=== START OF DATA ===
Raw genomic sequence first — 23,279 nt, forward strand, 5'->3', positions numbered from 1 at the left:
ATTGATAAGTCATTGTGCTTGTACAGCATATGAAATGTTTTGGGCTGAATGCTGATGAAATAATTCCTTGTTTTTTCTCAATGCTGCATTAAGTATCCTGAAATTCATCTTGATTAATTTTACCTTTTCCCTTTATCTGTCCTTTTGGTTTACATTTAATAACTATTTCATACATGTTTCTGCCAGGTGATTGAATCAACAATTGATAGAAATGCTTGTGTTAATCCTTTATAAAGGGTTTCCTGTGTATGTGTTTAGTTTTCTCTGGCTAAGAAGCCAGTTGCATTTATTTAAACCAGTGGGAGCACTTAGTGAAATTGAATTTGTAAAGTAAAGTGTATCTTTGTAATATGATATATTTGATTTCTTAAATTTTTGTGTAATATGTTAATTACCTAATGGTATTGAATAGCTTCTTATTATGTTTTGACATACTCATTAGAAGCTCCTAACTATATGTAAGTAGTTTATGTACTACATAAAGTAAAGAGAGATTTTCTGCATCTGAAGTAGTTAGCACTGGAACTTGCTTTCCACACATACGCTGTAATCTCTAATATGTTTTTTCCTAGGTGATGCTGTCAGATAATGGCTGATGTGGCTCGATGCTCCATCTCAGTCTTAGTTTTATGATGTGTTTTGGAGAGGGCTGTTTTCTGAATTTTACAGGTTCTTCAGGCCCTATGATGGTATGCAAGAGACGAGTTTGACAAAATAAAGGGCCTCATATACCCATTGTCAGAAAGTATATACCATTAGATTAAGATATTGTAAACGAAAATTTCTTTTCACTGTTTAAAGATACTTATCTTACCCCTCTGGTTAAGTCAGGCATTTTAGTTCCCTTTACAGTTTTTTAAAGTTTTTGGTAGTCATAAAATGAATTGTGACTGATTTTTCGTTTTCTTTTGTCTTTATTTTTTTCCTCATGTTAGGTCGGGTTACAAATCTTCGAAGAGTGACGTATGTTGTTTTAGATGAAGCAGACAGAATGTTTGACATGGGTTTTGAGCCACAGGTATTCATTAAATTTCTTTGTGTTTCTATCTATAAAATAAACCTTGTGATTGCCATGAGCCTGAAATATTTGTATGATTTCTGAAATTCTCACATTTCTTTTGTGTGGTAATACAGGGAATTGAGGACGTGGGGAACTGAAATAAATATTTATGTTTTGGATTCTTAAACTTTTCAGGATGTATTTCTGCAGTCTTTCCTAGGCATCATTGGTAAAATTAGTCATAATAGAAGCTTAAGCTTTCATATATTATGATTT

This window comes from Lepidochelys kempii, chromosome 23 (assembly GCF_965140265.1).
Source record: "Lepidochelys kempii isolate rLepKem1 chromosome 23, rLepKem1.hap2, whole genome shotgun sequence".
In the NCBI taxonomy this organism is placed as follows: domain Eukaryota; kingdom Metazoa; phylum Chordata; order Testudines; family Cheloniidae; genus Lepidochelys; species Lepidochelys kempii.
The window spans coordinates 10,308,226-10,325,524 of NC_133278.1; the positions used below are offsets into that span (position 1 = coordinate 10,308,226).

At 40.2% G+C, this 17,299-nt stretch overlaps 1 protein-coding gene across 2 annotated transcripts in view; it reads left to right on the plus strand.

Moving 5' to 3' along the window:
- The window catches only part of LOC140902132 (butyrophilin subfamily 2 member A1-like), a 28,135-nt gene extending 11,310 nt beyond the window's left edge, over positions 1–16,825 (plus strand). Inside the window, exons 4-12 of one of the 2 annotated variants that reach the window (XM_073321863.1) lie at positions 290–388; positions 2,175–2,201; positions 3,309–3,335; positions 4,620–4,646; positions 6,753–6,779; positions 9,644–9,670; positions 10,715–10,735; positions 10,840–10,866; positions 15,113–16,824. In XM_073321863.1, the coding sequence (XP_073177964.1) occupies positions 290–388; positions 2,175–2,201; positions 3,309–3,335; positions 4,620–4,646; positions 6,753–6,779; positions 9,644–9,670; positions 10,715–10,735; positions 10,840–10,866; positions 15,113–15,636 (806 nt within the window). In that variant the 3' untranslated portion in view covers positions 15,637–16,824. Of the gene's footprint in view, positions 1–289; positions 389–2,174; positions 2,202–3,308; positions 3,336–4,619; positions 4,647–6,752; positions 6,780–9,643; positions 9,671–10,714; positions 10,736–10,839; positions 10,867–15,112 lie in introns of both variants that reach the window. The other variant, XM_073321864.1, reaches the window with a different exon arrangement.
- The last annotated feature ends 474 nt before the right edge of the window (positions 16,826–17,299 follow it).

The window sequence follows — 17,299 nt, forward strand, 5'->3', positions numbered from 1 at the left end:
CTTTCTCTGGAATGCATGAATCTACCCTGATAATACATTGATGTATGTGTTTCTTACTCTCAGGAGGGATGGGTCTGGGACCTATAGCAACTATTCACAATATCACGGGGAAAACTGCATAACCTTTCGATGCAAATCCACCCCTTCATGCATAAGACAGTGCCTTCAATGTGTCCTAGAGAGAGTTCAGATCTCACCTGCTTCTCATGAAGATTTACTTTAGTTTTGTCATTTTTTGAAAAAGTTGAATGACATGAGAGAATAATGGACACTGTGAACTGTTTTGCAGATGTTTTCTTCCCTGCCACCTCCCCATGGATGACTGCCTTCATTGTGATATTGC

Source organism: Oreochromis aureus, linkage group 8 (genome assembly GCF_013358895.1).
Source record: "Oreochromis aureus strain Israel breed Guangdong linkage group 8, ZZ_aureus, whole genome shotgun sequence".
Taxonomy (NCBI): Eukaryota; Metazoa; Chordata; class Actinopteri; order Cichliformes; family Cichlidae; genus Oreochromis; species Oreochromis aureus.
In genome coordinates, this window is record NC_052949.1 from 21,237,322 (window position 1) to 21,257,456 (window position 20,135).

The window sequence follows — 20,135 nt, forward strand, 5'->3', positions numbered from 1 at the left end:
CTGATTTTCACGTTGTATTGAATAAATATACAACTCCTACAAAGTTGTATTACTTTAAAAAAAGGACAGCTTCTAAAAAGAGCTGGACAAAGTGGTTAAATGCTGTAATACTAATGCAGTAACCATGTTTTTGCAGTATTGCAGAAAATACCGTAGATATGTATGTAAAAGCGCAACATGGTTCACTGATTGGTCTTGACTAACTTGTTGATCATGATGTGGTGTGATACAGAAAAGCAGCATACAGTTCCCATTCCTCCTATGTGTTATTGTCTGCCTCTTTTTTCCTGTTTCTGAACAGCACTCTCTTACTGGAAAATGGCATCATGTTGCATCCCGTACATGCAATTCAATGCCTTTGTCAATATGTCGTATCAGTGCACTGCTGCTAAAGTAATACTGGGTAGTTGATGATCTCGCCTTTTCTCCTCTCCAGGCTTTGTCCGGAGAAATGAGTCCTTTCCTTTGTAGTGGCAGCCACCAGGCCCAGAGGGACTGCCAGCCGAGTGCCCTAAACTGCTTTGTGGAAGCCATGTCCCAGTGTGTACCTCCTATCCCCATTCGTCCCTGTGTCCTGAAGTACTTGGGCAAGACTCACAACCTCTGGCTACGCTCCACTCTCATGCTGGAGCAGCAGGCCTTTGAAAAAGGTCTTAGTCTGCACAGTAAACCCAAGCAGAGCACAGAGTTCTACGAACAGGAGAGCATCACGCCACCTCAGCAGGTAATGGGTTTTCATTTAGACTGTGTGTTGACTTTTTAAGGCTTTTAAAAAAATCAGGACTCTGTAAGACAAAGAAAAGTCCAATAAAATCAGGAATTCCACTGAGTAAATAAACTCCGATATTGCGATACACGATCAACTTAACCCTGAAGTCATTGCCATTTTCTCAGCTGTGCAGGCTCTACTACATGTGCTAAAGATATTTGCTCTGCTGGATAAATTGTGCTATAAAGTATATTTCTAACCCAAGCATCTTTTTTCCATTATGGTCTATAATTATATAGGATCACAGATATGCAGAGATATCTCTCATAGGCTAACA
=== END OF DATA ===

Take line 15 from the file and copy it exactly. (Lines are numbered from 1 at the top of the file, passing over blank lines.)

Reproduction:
Taxonomy (NCBI): Eukaryota; Metazoa; Chordata; class Actinopteri; order Cichliformes; family Cichlidae; genus Oreochromis; species Oreochromis aureus.